Jul/Aug 2022 edition
Issue #23 Automobilia Resource Magazine
Written by Nathan Chadwick
They say good things come in small packages, and few things look quite as engaging as an Abarth 595 on three wheels with its tiny engine screaming for more revs in wheeled combat.
In the 1960s the master of this fine art was Ed Swart – a talented racer, engineer and businessman who won the Division 1 class of the 1965 European Touring Car Championship. Though this was the highlight of a varied career, Swart turned his hand to GTs, sports cars, sports prototypes and Can-Am, among many other things.
Much like Sir Stirling Moss, Swart keenly kept a diary of all his racing activities, scrupulously maintaining a record of results, press cuttings and more. It’s all been collated in this 10-inch-square hardback book, produced in association with Johnny Tipler.
We begin the story with the young Swart’s amazing youth – his father was the main Fiat dealer in The Hague and was heavily involved with Dutch motorsport, often providing photographs for a national magazine. Through these connections Ed got to meet such racing luminaries as Giuseppe Farina and Luigi Villoresi, and, unsurprisingly, the dream to become a racing driver was soon formed.
His engineering studies took him to the Abarth factory, where he soon developed the contacts to start his own business, importing tuning parts to The Netherlands, which helped fund his racing passion. He was a late starter in karting in 1959, but by the early 1960s he was already rallying and racing. In 1964 he made his international debut with an 850-cc Fiat-Abarth, and through this he met British racer Warwick Banks.
This friendship would prove to be instrumental: through Banks he met his now wife, Sally, a one-time girlfriend of Jim Clark!
For the 1965 European Touring Car Championship season, Swart bought an ex-works Fiat-Abarth 1000 TC and competed with great success, recording a class victory at Spa-Francorchamps. This caught the attention of Carlo Abarth, who invited him to drive for the works team at the Nürburgring 6-Hours – big ask for any private amateur racer. But at least Ed had some knowledge of the track – one lap, in the reverse direction, at the 1963 Tulip Rally. Despite this, he soon found his pace and finished the race second in class and tenth overall. That set him up for five more races with the works team, and he won the Division 1 European Touring Car Championship. To cap it all off, he won a 500-km race at Zandvoort singlehandedly in a Fiat-Abarth 850 TC, which impressed Carlo Abarth still further.
The mid-1960s saw Abarth launch the 1000SP and 2000SP for the European FIA 2.0-litre Sportscar Championship, taking Ed with them. After seeing mixed results in 1969, in 1970 Ed notched seven class wins in 14 races, plus overall victory at Zandvoort. It was enough to give Swart the Group 5 class title.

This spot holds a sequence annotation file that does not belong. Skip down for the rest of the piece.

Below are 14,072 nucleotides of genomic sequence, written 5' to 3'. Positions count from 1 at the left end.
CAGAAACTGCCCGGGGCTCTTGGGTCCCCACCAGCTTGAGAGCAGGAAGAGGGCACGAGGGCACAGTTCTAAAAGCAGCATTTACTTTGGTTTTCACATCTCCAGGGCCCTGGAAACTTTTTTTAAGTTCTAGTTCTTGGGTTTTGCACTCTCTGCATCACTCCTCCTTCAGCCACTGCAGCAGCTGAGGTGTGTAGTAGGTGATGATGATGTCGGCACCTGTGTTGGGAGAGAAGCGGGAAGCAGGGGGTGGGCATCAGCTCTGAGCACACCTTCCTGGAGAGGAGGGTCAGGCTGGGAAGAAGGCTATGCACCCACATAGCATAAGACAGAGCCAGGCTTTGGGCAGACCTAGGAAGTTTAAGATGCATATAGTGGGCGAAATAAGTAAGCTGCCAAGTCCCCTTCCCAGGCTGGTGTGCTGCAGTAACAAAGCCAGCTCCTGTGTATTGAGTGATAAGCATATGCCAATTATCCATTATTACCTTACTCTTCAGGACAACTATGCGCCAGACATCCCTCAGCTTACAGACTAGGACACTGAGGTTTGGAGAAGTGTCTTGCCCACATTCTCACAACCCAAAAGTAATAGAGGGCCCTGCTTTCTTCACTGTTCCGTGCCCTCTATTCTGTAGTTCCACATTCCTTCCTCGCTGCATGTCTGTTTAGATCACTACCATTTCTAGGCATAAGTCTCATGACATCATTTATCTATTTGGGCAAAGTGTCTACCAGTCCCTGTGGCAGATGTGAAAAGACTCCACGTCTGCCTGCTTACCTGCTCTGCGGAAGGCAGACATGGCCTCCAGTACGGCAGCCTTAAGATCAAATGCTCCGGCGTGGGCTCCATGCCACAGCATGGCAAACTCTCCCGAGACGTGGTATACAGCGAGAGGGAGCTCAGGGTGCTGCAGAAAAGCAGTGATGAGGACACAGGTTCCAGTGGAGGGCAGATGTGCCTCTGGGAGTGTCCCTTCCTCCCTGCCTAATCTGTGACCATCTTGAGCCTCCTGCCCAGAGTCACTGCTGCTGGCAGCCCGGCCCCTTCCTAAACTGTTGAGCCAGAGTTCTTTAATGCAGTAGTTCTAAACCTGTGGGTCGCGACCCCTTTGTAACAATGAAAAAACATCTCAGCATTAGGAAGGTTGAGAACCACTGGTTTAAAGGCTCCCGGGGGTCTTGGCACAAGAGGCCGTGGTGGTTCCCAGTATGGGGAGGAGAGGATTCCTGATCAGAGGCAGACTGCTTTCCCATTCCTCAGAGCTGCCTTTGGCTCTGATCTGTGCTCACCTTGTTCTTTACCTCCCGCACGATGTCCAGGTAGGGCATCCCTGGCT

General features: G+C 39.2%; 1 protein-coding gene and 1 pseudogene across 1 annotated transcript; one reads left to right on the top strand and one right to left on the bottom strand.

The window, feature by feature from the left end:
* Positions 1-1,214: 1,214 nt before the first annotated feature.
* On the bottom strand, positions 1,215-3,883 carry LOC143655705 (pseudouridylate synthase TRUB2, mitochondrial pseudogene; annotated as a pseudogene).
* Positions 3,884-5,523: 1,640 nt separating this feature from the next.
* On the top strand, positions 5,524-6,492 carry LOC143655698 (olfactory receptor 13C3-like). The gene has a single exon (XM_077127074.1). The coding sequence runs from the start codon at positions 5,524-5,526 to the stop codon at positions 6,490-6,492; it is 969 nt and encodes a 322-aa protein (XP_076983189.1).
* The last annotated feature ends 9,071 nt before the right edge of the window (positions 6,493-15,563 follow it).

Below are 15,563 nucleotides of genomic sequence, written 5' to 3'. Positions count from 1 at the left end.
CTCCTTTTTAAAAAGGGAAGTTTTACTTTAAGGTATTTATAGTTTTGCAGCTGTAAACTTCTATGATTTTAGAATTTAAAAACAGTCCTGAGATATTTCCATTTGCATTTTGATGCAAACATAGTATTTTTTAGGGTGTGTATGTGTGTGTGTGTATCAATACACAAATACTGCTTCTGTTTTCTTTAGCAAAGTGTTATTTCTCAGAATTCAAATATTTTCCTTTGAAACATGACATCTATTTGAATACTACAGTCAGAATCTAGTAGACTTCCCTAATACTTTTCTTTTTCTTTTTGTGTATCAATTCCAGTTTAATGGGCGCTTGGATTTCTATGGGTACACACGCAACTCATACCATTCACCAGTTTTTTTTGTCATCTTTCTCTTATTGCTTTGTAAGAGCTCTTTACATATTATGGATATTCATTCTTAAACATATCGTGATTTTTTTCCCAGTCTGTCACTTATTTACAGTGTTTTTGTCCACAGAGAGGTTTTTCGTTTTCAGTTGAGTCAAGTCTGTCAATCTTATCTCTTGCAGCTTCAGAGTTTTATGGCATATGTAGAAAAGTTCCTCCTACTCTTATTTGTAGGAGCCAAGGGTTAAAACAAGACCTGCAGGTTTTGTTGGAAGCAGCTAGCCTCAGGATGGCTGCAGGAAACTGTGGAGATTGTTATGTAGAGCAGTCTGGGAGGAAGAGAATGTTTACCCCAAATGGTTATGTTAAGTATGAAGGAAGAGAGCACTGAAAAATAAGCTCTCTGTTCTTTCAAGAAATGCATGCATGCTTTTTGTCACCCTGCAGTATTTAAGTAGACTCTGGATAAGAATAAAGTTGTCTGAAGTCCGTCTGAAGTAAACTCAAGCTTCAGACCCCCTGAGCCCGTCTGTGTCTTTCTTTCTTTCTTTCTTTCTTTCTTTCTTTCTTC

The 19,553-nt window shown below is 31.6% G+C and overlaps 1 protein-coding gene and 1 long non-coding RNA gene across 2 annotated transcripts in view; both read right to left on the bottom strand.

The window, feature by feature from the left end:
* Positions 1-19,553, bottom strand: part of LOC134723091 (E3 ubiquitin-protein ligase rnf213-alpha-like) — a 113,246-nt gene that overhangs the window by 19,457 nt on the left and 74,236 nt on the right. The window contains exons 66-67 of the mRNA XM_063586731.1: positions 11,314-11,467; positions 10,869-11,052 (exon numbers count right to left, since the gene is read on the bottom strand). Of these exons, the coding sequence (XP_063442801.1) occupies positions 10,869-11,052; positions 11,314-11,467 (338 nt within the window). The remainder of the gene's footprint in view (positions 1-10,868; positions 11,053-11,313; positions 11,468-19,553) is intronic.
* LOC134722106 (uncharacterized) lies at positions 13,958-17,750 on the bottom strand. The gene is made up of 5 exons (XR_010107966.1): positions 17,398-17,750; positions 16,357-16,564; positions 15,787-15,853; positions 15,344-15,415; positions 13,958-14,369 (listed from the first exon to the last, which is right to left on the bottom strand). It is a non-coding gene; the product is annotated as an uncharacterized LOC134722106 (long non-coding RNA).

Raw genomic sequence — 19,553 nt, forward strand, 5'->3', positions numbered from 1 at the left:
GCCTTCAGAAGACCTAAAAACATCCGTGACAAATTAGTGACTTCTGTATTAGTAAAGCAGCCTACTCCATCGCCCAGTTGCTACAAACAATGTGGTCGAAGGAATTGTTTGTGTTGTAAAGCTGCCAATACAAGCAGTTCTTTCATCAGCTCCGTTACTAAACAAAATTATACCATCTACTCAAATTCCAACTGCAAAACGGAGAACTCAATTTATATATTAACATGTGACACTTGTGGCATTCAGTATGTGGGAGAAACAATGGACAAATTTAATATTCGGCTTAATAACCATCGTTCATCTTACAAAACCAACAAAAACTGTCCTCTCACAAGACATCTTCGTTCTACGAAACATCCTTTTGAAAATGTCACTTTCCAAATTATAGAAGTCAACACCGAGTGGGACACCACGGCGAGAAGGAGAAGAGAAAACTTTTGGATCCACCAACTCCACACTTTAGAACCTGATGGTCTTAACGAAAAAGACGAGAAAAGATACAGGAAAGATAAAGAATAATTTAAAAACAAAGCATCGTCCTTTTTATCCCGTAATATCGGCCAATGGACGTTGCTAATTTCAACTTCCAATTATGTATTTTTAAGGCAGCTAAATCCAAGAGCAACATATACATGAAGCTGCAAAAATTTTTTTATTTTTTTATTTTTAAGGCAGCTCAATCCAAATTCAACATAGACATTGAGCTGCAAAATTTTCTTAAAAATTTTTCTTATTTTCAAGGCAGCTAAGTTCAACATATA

At the end of the season Abarth was sold to Fiat, and Ed moved to Chevrons as part of his Canon Racing Team. It would be his last season as a driver, and he moved into management. With two racing teams to manage, a business, and duties with Zandvoort itself, Ed’s life was busy, though the loss of his friend Piers Courage at Zandvoort heavily influenced his decision to hang up his helmet. Well, temporarily.
Three years of not racing were torture for Ed, and he soon bought a Ferrari 250 GT SWB and began historic racing – that car is now part of Ralph Lauren’s collection. Ed moved to the United States in 1980, where he became heavily involved in historic Formula 5000, Formula Atlantic, and Can-Am racing, and he still competes to this day.
“Ed Swart: From Zandvoort to Daytona” is a fascinating book that paints a colorful picture of a brightly hued life, full of insight into the life of a racing driver and the social circles he ran in, rather than simply the circles he raced around. We also get an insight into his other endeavors, such as his involvement with the Bitter car company and running Zandvoort.
It’s a visual feast too, with beautifully rendered action images and selected items from Swart’s archive of programs, race results, newspaper clippings and more. There’s also a trove of images from his father’s collection, featuring signed photos of the likes of Jean Behra, Mike Hawthorn, Alfred Neubauer, Alberto Ascari, Luigi Villoresi and more. Brian Redman also provides an entertaining Foreword to the book.
The quality paper and hardback construction lend a nice weight to the book, and the fairly wide pages allow you to sink into the photographs for extended periods of time. Ed has lived a remarkable life, and by the end of the book you may feel that you’ve caught up with a friend, not just a far-off member of the racing elite.
“Ed Swart: From Zandvoort to Daytona,” by Ed Swart with Johnny Tipler, is available from CoteriePress.com or 303-933-2526 for $49.95 plus $6.95 shipping (in the U.S.), which represents a great value for such a well-produced and absorbing read.
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